Financial Fraud: Don’t Be A Victim

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Anyone can be a victim of financial fraud. Arm yourself with these tips

We are sure you have more than once received an MPESA message informing you that you have won millions of shillings from a competition you didn’t even enter and that to get the money, you need to pay a small sum. Maybe you laugh to yourself every time you get a message like that, shake your head and say, “Who could be so dumb as to believe this?” It is quite laughable, but people fall for it daily. And you might think it is the uneducated, the poor or old people living upcountry who fall for it, but studies show that anyone can be a victim of financial fraud. The swindlers usually have different “offers” targeting different people.  There are signs on dormant land in Nairobi bearing the warning: “Beware of fraudsters. This land is not for sale.” The rich are usually the targets here. I also can’t count the number of times I’ve seen posts on social media about job offers that pay insane weekly salaries, targeting the educated but desperate people. The point is, anyone can be a victim.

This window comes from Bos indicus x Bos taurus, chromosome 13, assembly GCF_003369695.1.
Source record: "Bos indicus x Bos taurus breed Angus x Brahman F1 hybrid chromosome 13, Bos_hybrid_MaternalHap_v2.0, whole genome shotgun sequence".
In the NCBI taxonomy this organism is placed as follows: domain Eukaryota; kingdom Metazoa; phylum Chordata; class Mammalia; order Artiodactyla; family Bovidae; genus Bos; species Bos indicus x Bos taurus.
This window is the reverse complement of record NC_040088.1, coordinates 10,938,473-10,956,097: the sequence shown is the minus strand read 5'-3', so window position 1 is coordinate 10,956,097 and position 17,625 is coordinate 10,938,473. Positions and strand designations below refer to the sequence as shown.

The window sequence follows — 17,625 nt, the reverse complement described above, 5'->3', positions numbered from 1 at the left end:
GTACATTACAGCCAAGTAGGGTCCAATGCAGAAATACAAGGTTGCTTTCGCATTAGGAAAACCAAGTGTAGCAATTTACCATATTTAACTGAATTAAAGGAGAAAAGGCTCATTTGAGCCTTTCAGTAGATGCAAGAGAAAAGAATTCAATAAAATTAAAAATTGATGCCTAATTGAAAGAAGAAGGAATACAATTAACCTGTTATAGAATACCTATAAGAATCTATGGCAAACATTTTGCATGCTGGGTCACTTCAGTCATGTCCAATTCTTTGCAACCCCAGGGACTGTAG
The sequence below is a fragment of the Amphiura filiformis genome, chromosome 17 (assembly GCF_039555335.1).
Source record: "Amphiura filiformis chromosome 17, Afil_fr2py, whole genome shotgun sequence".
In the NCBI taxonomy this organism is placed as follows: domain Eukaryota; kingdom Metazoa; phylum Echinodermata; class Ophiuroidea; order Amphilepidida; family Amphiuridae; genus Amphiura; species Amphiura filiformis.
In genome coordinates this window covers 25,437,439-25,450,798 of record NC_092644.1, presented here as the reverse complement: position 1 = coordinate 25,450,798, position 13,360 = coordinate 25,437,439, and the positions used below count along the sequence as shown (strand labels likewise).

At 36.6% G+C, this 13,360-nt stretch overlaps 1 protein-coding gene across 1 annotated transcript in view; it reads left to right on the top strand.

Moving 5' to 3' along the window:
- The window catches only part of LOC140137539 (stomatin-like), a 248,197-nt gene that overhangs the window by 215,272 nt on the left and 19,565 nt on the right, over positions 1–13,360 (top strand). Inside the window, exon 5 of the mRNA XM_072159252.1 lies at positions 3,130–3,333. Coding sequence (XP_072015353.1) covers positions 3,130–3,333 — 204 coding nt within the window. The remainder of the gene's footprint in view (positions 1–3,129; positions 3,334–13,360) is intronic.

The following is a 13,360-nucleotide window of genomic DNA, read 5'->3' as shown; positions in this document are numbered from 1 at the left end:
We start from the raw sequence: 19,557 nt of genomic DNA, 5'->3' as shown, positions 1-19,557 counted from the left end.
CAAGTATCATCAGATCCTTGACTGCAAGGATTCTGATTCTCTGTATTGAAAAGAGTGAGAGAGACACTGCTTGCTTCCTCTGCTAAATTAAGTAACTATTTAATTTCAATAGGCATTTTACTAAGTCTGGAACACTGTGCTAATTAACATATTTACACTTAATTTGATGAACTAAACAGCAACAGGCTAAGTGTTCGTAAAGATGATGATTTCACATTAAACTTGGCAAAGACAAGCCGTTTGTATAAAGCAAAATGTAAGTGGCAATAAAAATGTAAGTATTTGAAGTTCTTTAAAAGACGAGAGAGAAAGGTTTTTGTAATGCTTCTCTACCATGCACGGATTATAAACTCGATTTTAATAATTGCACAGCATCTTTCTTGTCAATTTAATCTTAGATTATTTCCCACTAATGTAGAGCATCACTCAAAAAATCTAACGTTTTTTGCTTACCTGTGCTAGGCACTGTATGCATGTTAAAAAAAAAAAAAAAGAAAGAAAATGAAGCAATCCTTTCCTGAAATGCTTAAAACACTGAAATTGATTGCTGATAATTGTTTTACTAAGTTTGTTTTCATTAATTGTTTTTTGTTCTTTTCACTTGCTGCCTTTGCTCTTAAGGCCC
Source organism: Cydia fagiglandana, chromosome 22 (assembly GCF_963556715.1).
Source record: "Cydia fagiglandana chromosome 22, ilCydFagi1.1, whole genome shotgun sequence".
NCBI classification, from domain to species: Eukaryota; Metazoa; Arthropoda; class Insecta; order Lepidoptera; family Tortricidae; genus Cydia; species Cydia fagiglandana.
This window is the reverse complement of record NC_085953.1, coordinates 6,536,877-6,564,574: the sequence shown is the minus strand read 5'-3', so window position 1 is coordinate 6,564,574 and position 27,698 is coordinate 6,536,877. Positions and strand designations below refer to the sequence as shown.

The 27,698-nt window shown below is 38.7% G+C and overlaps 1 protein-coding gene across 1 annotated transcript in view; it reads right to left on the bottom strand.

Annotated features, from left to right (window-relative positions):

But that doesn’t mean they win or that you live in fear, always clutching your money to your chest not knowing when they are coming for you next. Protect yourself by looking for these signs.

What Tactics Are They Using?

One red flag is usually in the tactics they use. In fact, the Stanford Center on Longevity states that even though fraudsters always find new schemes that can make money melt off you and new ways of reaching you (Facebook, emails, etc), their methods of persuasion have remained the same throughout the years and that, you might add, is their weakness. They will put pressure on you to decide quickly, leaving you no time to think it over, and they love adding that only a few offers are left, a sales gimmick that always works. Humans are wired to want something that is valuable (if something is running out fast the assumption is it is valuable), and it is also human nature not to want to miss out. Next thing you know you’ve fished out your wallet.

Scrutinise Their Credentials

Simple things like a website that looks fishy (or no website at all) should make you think twice about doing business with anyone. Always verify their credentials with government licensing and investigation authorities. Don’t rely on the word of someone who knows someone who knows someone who deals with them, even if its family.

Is the Deal Too Good?

You know what they say about too good deals. Fraudsters usually offer investment portfolios that promise unrealistically high returns with very little or no risk at all. This should be your first sign to take your money and run, especially if a person is dodgy about how this investment plan works. Your gut is not wrong at this case – run!

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